Want to learn to be a Layout Artist

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  10 October 2017
Want to learn to be a Layout Artist

Hellooo,

I'm super interested in learning the art of Layout, and stuff that would be complimentary, for animated movies. I've got a little experience in Final Layout, which is great. It sorta kills me, though, because, by the time a shot reaches Final Layout, it's much too late to make any change besides smoothing camera motion or a very minor re-frame to better shoot the Animation. Can't suggest a new shot or change angle dramatically because money's already been spent. It kind of kills me because I want to figure out what makes a great shot, sequence and movie and improve a story, or the storytelling, early in production before the money is spent. I feel that all the work that can be pumped in early, like in Layout, benefits the entire movie and makes everyone look great.

Part of the fun is that I'm much more technically minded, and I struggle without having specific things to look out for. When I consider it, Layout is staging, pose blocking, photography and camera movement, all things I'd love to find resources for and learn the best practices, or what to definitely avoid that I currently have no idea about haha.

Google searching doesn't give me so much, except maybe some old job descriptions. I've seen some discussion on Reddit about how Layout has a lot to do with Cinematography, but there doesn't seem to be much (that I can find so far) that touches upon cinematography for animated movies. It's usually talking about live action and lighting, and lighting we don't touch at all, although I'd like to learn that too.

So hey, does anyone have any sites or programs, or just things I could pay attention to while watching a movie? Or maybe you know some movies that were done really well in this regard and I could try picking it apart? Maybe there's a goldmine out there somewhere that I didn't have the right google keyword for? =P
Thanks everyone!
 
  10 October 2017
"Layout" is a holdover term from 2D animation. It's commonly called pre-visualization or "pre-viz" in the VFX circles, so you might find more google results using that keyword instead.

Don't be so quick to dismiss live action cinematography. Everything about cinematography for animated movies comes from live action cinematography. Just about every animation curriculum teaches cinematography using textbooks for live action cinematography, such asShot by Shot by Steven D. Katz or 5 C's of Cinematography by Joseph Mascelli. This is because the end results are the same whether you're watching an animated movie or a live-action movie -- it's a 2D image projected onto a large screen, so the same principles apply.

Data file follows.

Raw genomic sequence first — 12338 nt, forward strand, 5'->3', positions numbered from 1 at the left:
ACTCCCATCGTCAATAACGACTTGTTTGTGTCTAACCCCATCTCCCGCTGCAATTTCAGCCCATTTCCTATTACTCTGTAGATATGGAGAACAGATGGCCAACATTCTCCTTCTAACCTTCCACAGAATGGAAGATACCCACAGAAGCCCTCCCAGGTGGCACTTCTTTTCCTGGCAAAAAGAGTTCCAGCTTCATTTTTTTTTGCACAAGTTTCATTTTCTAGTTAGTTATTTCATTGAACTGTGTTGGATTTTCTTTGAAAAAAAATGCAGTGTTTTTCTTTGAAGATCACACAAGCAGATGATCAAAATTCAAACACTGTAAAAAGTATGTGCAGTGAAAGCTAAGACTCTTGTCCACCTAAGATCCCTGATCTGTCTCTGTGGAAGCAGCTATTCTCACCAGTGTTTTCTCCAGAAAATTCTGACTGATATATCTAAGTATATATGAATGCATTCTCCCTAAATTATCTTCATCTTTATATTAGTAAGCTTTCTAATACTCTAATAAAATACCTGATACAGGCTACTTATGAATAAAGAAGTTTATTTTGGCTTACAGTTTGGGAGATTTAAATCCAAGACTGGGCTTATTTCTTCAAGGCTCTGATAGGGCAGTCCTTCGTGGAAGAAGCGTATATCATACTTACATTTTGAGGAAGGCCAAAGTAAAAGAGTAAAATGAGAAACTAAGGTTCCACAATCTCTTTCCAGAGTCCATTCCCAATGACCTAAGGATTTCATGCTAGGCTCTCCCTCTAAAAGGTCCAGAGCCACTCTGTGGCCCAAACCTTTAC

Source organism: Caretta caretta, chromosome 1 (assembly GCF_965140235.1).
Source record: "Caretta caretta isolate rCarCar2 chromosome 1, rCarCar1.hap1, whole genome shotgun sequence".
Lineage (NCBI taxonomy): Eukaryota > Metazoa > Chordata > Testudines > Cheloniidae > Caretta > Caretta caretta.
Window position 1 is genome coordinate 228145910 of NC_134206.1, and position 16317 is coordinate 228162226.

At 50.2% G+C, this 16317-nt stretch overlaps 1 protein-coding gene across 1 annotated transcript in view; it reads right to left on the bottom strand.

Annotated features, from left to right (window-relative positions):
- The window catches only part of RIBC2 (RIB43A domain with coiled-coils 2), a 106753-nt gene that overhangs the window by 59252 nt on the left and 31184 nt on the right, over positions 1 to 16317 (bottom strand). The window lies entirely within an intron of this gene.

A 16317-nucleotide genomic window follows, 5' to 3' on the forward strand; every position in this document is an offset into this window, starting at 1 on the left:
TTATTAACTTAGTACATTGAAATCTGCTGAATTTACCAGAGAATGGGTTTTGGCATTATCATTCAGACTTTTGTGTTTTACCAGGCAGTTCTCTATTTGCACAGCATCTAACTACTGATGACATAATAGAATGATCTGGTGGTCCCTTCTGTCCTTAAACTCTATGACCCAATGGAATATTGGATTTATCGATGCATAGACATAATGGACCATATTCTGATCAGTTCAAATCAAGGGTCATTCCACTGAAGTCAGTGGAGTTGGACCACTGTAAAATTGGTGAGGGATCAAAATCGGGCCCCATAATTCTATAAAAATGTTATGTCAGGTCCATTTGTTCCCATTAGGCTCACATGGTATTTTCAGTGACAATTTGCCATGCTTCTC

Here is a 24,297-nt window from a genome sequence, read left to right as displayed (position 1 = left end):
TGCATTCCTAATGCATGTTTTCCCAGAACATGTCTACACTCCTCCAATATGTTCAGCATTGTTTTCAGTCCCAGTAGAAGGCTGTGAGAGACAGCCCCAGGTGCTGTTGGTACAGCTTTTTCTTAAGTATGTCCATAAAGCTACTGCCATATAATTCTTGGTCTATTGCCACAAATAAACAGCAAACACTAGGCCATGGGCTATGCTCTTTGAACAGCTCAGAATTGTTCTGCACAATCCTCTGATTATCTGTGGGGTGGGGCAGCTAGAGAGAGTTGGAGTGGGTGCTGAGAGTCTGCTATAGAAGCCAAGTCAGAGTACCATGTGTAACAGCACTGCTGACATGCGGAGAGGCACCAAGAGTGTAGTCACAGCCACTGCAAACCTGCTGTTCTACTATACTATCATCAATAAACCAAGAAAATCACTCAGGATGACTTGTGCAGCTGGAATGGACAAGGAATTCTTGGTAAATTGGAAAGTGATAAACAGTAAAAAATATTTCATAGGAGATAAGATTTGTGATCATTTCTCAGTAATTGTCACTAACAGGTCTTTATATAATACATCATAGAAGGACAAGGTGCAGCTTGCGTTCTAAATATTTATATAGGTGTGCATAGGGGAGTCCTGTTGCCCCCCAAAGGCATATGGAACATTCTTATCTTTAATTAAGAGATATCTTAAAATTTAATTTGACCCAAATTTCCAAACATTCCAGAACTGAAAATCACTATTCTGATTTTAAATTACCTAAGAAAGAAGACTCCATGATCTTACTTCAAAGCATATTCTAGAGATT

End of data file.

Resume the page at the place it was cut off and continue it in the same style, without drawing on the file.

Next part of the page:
Another keyword to search for is "storyboard" because it is the storyboard that the layout artists use as the basis of their work. The sequence of still images from the storyboards are what the layout artists translate into preliminary layout using staging, pose blocking, lighting, and camera movement. It's usually the storyboarding stage where all the shots are worked out and where unnecessary scenes get deleted, so the movie shot list should be fairly set in stone by the time it gets out of the storyboarding stage.

Pixar's layout department is extremely meticulous, so their movies are great case studies. Watch a random 10-minute segment of any Pixar movie with the sound off. Pay attention to the editing cuts and think about the purpose of each cut. Did the scene change from a medium shot to a close-up and why? If we're treated to a quick montage of images, where are our eyes directed, and how did the layout artist trick us into looking there? If the characters are different sizes, how and when is this size difference emphasized or de-emphasized? There's so much food for thought when analyzing movies on how to tell a story better -- this is different from how to tell a better story, which Hollywood is struggling with at the moment, but I digress.
 
  10 October 2017
Awesome, thanks! I'll definitely pick up those two books you mention!

I didn't intend to be dismissive about Lighting (entirely another field I'd like to learn about as well.) Generally the layout work I've done so far has been completely divorced from lighting, so I was hoping to find something that was focused on composition and camera work without that much light influence. Best case, of course, I would say that light and basic FX be covered as well in Layout, so to truly previs the movie.

I'll add storyboarding to the list of things I should look into, along with editing. I had already gotten an editing book,"In The Blink of an Eye" by Walter Murch, just haven't taken the time to read it yet. It's a bit of a curse that everything is interesting somehow haha. I've always been fascinated with editing, I just never actually picked it up.

I'll also definitely try that exercise you mention for studying. I've recently seen some movies that I might say were beautifully shot and getting down into it with them, as you describe, would probably be quite illuminating. Sound off, though. =D Don't want to get swept away like how I always get swept away by movies =D
 
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